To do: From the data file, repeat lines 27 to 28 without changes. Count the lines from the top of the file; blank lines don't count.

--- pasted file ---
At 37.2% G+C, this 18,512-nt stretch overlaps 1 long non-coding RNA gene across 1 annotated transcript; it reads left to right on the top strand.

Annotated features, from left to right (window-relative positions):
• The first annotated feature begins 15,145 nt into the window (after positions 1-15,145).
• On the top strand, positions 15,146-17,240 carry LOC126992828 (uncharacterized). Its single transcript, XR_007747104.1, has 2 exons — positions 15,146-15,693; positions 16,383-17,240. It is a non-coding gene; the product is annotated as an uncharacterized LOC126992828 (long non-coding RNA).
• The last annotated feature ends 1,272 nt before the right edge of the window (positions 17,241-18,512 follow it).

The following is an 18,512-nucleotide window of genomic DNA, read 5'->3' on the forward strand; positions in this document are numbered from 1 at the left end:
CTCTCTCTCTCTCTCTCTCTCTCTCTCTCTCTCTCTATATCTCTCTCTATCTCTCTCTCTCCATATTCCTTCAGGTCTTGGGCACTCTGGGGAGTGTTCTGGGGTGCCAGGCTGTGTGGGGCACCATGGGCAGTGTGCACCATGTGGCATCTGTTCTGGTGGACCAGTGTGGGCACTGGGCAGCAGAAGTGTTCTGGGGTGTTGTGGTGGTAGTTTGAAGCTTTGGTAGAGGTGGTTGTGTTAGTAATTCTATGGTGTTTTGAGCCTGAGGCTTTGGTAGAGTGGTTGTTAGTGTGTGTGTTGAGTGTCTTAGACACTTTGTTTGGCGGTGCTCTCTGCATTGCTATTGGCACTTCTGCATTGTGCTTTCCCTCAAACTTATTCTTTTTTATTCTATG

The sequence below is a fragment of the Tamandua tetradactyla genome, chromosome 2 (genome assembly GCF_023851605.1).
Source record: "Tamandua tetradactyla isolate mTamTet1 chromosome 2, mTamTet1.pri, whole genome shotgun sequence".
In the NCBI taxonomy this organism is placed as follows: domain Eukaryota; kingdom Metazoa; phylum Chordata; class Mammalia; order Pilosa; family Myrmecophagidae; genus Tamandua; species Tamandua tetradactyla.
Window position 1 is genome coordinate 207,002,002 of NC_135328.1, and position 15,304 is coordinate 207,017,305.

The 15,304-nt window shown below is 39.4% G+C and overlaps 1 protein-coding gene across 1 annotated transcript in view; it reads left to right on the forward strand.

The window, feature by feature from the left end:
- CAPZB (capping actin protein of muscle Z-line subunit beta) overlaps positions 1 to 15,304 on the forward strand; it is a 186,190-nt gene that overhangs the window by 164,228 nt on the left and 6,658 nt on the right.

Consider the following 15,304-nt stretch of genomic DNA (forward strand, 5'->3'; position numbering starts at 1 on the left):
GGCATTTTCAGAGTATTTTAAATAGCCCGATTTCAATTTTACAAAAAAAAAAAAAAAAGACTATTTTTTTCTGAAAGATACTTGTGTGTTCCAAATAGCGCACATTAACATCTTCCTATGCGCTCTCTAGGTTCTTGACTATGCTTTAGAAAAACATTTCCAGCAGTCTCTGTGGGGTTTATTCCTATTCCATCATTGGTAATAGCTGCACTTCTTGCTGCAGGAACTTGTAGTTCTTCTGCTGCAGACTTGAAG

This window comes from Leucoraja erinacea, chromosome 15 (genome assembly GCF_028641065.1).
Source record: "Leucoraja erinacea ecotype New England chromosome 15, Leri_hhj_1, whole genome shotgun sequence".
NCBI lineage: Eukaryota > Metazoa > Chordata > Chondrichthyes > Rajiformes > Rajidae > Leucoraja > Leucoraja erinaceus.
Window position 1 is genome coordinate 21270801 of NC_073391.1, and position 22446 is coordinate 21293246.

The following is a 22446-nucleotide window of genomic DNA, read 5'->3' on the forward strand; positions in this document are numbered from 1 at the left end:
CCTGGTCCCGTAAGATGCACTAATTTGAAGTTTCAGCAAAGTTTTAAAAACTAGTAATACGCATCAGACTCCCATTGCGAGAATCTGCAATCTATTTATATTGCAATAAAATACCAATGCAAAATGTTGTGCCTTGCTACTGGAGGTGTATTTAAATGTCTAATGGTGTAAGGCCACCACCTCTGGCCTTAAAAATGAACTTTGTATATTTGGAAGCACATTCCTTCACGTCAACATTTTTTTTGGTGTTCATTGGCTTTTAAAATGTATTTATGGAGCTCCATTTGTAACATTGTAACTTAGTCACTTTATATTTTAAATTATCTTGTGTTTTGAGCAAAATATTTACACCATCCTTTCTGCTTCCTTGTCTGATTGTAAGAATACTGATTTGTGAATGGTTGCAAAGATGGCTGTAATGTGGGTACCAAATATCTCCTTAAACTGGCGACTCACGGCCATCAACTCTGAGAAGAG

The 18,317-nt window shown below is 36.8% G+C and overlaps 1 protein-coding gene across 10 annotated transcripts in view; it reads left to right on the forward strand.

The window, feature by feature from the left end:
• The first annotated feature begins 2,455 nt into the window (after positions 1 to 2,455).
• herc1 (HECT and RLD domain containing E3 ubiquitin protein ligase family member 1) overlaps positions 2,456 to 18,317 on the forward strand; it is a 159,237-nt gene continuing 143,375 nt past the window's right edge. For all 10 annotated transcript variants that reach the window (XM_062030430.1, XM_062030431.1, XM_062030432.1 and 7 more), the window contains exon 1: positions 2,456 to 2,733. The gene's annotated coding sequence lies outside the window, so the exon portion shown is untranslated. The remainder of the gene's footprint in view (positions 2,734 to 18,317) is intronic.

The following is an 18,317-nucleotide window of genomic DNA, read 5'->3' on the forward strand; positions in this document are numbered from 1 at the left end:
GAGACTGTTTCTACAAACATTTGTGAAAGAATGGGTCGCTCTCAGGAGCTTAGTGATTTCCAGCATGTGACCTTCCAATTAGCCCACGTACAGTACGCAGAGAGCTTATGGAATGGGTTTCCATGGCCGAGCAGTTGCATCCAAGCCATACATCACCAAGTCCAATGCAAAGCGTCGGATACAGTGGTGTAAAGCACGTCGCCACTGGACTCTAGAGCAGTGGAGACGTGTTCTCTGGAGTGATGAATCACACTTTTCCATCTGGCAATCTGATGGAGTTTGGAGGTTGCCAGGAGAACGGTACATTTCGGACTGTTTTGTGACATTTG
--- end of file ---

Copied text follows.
The following is an 18,317-nucleotide window of genomic DNA, read 5'->3' on the forward strand; positions in this document are numbered from 1 at the left end:
GAGACTGTTTCTACAAACATTTGTGAAAGAATGGGTCGCTCTCAGGAGCTTAGTGATTTCCAGCATGTGACCTTCCAATTAGCCCACGTACAGTACGCAGAGAGCTTATGGAATGGGTTTCCATGGCCGAGCAGTTGCATCCAAGCCATACATCACCAAGTCCAATGCAAAGCGTCGGATACAGTGGTGTAAAGCACGTCGCCACTGGACTCTAGAGCAGTGGAGACGTGTTCTCTGGAGTGATGAATCACACTTTTCCATCTGGCAATCTGATGGAGTTTGGAGGTTGCCAGGAGAACGGTACATTTCGGACTGTTTTGTGACATTTG